Reading Guide: Fall in love with Deborah Levy

Deborah Levy’s writing has the bittersweet simplicity of Hemingway and the intriguing strangeness of Murakami with a key element both authors lack: well-developed female characters.


Susan Behrends Valenzuela

Deborah Levy’s novels are sophisticated fictions with compelling characters and feminist themes. (Illustration by Susan Behrends Valenzuela)

Audrey Abrahams, Contributing Writer

Deborah Levy’s fiction is bewitching and addictive. If schoolwork is leaving you with little free time, Levy’s short books are quick but impactful reads that are worth sparing a minute. While her books may start off slow, carefully included details accumulate and slowly consume your attention. Her writing style is elaborate and unique without being overly flowery. Her characters, while quite passive, are acutely compelling, especially her fully realized female characters. 

Levy’s female characters are refreshingly honest and complicated. Feminist themes are neatly woven throughout her books and their  plots. Levy excels at noting the little tragedies of womanhood that often go unaddressed in literature. 

An illustration of the cover of Deborah Levy’s book “Hot Milk” against a light blue background.
(Illustration by Susan Behrends Valenzuela)

“Hot Milk”

Shortlisted for the Booker Prize, Levy’s 2016 novel “Hot Milk” follows the story of Sofia, a young and apathetic anthropologist who has uprooted her life in search of a cure to her mother’s mysterious paralysis at a dubious clinic in Spain.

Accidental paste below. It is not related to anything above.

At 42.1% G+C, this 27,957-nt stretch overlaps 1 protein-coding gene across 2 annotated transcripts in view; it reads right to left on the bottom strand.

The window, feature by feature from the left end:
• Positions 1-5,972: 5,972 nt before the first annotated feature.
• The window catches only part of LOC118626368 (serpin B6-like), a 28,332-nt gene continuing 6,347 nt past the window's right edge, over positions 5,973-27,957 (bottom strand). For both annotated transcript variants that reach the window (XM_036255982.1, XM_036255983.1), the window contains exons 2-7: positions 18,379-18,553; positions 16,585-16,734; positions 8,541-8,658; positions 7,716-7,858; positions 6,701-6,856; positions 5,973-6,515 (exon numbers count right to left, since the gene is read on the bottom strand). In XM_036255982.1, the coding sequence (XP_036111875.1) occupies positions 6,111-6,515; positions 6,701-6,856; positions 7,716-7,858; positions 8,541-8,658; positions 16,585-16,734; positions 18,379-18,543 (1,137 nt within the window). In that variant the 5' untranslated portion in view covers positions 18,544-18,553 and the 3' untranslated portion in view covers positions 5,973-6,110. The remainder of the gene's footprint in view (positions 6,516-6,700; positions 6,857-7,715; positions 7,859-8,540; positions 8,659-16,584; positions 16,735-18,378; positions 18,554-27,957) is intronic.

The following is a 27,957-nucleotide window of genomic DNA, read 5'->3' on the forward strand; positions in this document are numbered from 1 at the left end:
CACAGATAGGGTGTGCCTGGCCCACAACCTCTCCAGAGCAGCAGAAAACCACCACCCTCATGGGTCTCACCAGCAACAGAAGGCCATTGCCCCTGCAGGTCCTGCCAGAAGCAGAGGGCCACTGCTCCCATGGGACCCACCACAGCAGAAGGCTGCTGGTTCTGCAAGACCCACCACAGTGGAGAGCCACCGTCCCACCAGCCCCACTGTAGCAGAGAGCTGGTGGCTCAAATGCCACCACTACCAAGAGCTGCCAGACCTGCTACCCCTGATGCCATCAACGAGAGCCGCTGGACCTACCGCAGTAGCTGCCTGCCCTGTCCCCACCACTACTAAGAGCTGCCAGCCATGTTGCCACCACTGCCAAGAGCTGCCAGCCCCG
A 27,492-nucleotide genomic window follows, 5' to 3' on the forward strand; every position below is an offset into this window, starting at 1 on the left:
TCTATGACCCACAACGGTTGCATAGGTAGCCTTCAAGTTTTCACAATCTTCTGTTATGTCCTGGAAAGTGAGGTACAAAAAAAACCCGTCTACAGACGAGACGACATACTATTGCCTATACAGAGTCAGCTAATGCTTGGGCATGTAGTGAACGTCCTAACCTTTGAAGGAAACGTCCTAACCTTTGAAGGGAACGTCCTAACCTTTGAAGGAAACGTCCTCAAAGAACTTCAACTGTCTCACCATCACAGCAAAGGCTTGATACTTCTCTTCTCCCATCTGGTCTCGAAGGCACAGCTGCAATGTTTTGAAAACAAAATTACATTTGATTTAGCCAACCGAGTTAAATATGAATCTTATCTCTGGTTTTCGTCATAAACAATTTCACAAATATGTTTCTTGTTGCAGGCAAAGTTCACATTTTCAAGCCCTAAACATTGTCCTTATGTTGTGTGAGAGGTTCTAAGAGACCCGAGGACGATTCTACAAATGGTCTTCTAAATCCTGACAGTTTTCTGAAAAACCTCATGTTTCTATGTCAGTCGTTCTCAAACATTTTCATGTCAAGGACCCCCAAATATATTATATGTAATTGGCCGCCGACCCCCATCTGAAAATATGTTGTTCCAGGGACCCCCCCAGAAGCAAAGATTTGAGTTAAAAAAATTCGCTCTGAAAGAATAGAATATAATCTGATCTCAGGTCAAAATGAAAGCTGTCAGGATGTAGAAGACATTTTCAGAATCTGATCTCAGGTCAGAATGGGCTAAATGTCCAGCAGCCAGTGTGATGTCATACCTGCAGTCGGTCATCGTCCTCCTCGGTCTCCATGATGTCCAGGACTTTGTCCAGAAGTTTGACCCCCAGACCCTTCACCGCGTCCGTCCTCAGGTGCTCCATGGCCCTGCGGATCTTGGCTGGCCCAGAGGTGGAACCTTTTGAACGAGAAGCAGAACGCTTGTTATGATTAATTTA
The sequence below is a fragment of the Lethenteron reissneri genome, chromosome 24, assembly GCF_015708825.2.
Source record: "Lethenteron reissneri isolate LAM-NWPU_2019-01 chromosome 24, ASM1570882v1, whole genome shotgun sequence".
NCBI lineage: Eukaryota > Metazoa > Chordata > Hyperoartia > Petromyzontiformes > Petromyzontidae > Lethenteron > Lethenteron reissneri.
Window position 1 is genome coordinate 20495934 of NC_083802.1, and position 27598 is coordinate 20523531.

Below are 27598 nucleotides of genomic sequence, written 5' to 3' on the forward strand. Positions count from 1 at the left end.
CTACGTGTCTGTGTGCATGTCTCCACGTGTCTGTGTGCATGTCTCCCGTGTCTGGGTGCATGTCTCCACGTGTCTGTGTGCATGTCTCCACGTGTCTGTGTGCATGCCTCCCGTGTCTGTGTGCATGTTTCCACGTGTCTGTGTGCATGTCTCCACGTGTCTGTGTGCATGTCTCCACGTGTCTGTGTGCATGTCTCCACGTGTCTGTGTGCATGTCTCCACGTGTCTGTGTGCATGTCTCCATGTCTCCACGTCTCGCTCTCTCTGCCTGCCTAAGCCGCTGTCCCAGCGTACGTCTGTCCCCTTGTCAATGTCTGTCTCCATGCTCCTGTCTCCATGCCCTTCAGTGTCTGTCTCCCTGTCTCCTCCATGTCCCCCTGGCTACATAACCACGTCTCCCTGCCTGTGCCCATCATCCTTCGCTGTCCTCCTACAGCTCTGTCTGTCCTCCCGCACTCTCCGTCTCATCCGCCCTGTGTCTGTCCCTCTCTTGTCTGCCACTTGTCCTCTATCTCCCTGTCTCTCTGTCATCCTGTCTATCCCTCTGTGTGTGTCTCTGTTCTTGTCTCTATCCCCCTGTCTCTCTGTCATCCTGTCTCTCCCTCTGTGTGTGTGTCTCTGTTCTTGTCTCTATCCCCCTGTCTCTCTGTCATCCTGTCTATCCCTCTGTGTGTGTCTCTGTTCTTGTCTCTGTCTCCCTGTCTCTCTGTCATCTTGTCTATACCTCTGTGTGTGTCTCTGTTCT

Sofia is an unreliable narrator, blending reality with daydreams and hypochondria over her mother’s condition to create a story in which the truth isn’t entirely discernible. She floats through sun-faded days swimming with jellyfish, exploring her sexuality with a careless German seamstress, and trying to abate the stubborn misery of her unaffectionate mother. As Sofia sacrifices more of her life to take care of her sick mother, she is met with only guilt-tripping and disappointment. 

“My love for my mother is like an axe,” Sofia explains. “It cuts very deep.” 

“Hot Milk” doesn’t address feminism through a call for action, nor does it depict a satisfying feminism victory in its story. It does, however, present an honest and thorough depiction of patriarchy in its world. Levy shows the subtle, yet inescapable suffering women face at the hands of men, with the paramount example being Sofia’s father, whose abandoning of her and her mother serves as the root of their conflict with each other. 

The jellyfish Sofia swims with — and is often stung by — are referred to as Medusa. In some Spanish dialects, Medusa is the direct translation for jellyfish, and the animal draws its origins from the Greek mythological monster of the same name. This myth is a dominant motif throughout the novel as the mythical Medusa’s story of female rage and powerlessness weaves itself into Sofia’s story. For example, when filling out a form, Sofia puts down her occupation as “monster.” Her struggle with this identity, exacerbated by her mother’s disappointment, is an intriguing exploration of women succumbing to excess pressure in the wake of patriarchal absence.